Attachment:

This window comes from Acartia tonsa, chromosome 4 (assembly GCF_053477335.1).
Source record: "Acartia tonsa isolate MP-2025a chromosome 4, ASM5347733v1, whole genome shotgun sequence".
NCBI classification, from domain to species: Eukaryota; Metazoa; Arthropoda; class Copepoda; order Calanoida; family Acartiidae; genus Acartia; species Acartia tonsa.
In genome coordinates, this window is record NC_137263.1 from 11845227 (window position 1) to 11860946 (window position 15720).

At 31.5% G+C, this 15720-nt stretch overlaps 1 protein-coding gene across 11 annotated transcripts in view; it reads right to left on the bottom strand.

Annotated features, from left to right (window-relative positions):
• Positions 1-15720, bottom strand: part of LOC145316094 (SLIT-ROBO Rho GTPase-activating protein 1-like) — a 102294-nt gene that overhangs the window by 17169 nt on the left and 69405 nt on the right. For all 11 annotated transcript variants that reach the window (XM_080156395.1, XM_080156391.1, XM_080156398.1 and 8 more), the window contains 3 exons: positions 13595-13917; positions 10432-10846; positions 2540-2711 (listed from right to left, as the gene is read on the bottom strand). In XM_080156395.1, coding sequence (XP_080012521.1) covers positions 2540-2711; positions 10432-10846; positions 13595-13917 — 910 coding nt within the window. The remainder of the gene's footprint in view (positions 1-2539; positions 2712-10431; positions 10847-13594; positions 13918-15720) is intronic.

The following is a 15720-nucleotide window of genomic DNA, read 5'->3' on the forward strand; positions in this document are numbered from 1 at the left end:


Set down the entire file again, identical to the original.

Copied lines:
This window comes from Acartia tonsa, chromosome 4 (assembly GCF_053477335.1).
Source record: "Acartia tonsa isolate MP-2025a chromosome 4, ASM5347733v1, whole genome shotgun sequence".
NCBI classification, from domain to species: Eukaryota; Metazoa; Arthropoda; class Copepoda; order Calanoida; family Acartiidae; genus Acartia; species Acartia tonsa.
In genome coordinates, this window is record NC_137263.1 from 11845227 (window position 1) to 11860946 (window position 15720).

At 31.5% G+C, this 15720-nt stretch overlaps 1 protein-coding gene across 11 annotated transcripts in view; it reads right to left on the bottom strand.

Annotated features, from left to right (window-relative positions):
• Positions 1-15720, bottom strand: part of LOC145316094 (SLIT-ROBO Rho GTPase-activating protein 1-like) — a 102294-nt gene that overhangs the window by 17169 nt on the left and 69405 nt on the right. For all 11 annotated transcript variants that reach the window (XM_080156395.1, XM_080156391.1, XM_080156398.1 and 8 more), the window contains 3 exons: positions 13595-13917; positions 10432-10846; positions 2540-2711 (listed from right to left, as the gene is read on the bottom strand). In XM_080156395.1, coding sequence (XP_080012521.1) covers positions 2540-2711; positions 10432-10846; positions 13595-13917 — 910 coding nt within the window. The remainder of the gene's footprint in view (positions 1-2539; positions 2712-10431; positions 10847-13594; positions 13918-15720) is intronic.

The following is a 15720-nucleotide window of genomic DNA, read 5'->3' on the forward strand; positions in this document are numbered from 1 at the left end: